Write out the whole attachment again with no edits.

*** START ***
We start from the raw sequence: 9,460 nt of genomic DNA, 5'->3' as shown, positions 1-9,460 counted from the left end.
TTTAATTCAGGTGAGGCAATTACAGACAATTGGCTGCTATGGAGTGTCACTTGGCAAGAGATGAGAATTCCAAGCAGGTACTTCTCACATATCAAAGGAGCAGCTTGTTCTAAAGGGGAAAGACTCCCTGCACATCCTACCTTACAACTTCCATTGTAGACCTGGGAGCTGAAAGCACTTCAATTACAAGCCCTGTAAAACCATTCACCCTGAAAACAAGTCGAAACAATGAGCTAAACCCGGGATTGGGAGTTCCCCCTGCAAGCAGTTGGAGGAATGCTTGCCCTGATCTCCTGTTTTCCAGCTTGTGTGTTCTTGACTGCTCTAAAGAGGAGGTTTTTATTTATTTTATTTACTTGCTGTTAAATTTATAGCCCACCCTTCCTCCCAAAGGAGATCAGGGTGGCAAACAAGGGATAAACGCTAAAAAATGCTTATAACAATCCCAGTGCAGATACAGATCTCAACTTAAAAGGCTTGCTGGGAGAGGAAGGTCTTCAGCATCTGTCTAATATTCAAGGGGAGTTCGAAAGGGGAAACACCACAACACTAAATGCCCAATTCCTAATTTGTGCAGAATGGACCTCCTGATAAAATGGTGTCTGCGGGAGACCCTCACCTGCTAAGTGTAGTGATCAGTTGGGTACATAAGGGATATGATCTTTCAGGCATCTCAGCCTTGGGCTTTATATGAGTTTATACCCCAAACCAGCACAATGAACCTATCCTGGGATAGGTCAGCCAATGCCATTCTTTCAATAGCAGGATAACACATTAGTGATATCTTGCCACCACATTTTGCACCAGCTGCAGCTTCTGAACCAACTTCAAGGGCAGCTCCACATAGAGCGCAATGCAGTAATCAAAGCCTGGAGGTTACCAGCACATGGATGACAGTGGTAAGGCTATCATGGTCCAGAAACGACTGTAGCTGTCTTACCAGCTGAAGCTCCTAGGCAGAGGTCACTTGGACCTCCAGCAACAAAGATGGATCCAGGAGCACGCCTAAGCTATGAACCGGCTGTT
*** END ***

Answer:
We start from the raw sequence: 9,460 nt of genomic DNA, 5'->3' as shown, positions 1-9,460 counted from the left end.
TTTAATTCAGGTGAGGCAATTACAGACAATTGGCTGCTATGGAGTGTCACTTGGCAAGAGATGAGAATTCCAAGCAGGTACTTCTCACATATCAAAGGAGCAGCTTGTTCTAAAGGGGAAAGACTCCCTGCACATCCTACCTTACAACTTCCATTGTAGACCTGGGAGCTGAAAGCACTTCAATTACAAGCCCTGTAAAACCATTCACCCTGAAAACAAGTCGAAACAATGAGCTAAACCCGGGATTGGGAGTTCCCCCTGCAAGCAGTTGGAGGAATGCTTGCCCTGATCTCCTGTTTTCCAGCTTGTGTGTTCTTGACTGCTCTAAAGAGGAGGTTTTTATTTATTTTATTTACTTGCTGTTAAATTTATAGCCCACCCTTCCTCCCAAAGGAGATCAGGGTGGCAAACAAGGGATAAACGCTAAAAAATGCTTATAACAATCCCAGTGCAGATACAGATCTCAACTTAAAAGGCTTGCTGGGAGAGGAAGGTCTTCAGCATCTGTCTAATATTCAAGGGGAGTTCGAAAGGGGAAACACCACAACACTAAATGCCCAATTCCTAATTTGTGCAGAATGGACCTCCTGATAAAATGGTGTCTGCGGGAGACCCTCACCTGCTAAGTGTAGTGATCAGTTGGGTACATAAGGGATATGATCTTTCAGGCATCTCAGCCTTGGGCTTTATATGAGTTTATACCCCAAACCAGCACAATGAACCTATCCTGGGATAGGTCAGCCAATGCCATTCTTTCAATAGCAGGATAACACATTAGTGATATCTTGCCACCACATTTTGCACCAGCTGCAGCTTCTGAACCAACTTCAAGGGCAGCTCCACATAGAGCGCAATGCAGTAATCAAAGCCTGGAGGTTACCAGCACATGGATGACAGTGGTAAGGCTATCATGGTCCAGAAACGACTGTAGCTGTCTTACCAGCTGAAGCTCCTAGGCAGAGGTCACTTGGACCTCCAGCAACAAAGATGGATCCAGGAGCACGCCTAAGCTATGAACCGGCTGTT